Buenos Aires, Argentina
We made it! After a momentous ride following the Pan American highway from Anchorage north to Prudhoe Bay then all the way south to the opposite tip of the western hemisphere in Ushuaia and back north to Buenos Aires, we all celebrated our arrival with a cold Quilmes beer at the front of the hotel. Pictures were taken and congratulations were given all around.
Now we unpack the bikes for containerization to London England prior to being flown home to Toronto. We are only allowed to have 4 liters of fuel in the bikes and everything must be manifested and notarized prior to shipment. The bags and bike are unlocked so that customs can check, but this also means that nothing of value should be left on/in the bikes. I have left my spare tire, an inner tube and my tool pouch in the bags. The bike was also power washed to get rid of month of accumulated dirt. I did not recognize my own bike after the washing!
The last few days have simply been focused on getting there, long days in the saddle but at least the weather was great. It is now near 30c here in Buenos Aires and the nights have been in the low 20s, very comfortable. This city is just huge and beautiful from what I have seen. The economy here is suffering runaway inflation, but the opulence of better times 40 years ago is evident everywhere you look, lots of parks, exquisite architecture, statues and fountains to rival the best in Europe, and very clean safe streets. The European influence is very evident here.
We hit our first divided highway again about 80 miles out of the city -- the first we have seen since Santiago. Traffic is much heavier here as this city of 8 million is sprawling out over 80 km edge to edge. We rode in as a group so we could all arrive together for the final group picture at the hotel. There were many tolls coming into town and we had to do a bit of a tango at the toll booths to keep everyone together. This was especially tricky on the main street in Buenos Aires where the hotel is located, as it's the widest in the world, being 28 lanes in places, and every lane is filled with jostling vehicles of all types.
All the bikes are suffering maladies of some description, one of the 800s has likely got a cooked engine as it is using 2 liters of oil a day, one1150 has a leaking slave cylinder, mine has a broken drive shaft, one 1200 has strange noises coming from the clutch throw out bearing, another has a bad oil leak coming out of the felt washer of the rear drive, another brand new 1200 is smoking badly. All the rear tires are toast, but all made it in on at least the wear bars or beyond. The diesel support van is smoking a lot and all the idiot lights are on and the windshield has multiple cracks and chips in it. The bikes all made it to the end for the most part, but it is very hard on them all, Brendan the van man spends many long hours in the evenings after driving all day to tend to the wounds and make sure they all complete, what for many of the group is a trip of a lifetime.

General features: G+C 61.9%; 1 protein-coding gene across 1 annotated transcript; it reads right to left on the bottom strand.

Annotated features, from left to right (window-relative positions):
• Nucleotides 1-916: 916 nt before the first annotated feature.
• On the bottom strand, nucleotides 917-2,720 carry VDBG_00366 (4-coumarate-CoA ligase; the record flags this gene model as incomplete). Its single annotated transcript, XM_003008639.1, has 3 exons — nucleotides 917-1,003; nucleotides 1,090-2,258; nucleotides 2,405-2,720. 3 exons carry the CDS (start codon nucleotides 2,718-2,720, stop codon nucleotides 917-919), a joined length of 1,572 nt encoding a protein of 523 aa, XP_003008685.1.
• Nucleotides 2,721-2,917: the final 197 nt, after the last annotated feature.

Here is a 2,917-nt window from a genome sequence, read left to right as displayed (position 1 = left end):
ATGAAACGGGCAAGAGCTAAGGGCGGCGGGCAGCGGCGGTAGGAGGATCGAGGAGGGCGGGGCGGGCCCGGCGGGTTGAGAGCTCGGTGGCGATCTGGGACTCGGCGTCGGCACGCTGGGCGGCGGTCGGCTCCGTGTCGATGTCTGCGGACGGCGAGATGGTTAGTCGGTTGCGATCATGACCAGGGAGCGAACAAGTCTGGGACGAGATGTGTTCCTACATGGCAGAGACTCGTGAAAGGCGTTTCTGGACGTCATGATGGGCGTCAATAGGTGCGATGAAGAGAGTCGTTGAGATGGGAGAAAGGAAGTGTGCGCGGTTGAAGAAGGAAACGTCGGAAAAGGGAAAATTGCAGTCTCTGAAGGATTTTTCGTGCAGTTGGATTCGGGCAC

A couple of days ago 8 folks went whale watching in Puerto Madryn, but rather than seeing killer whales lunching on seals, they saw southern right whales and their young in the warm bay. They were only a few feet away from these monsters and all were in awe of the experience.
The South American HU meeting in Viedma was also visited by a number of the group and they had an opportunity to speak with the hard core adventure riders who attend these things. It was a mini-meeting with perhaps 30 attendees, but the characters there and their purpose-modified bikes left a good impression on those who took an interest. Oscar the organizer puts on a great event every year out of his own pocket.
The Trans-Americas Expedition
Follow the MOA's Flying Dutchman, Willem Hooykaas, as he rides with a group from the U.S. to Buenos Aires with GlobeBusters.
Do you have a question for our reporter/rider on the scene? Send Willem an e-mail with your question or comment. We'll publish his responses right here.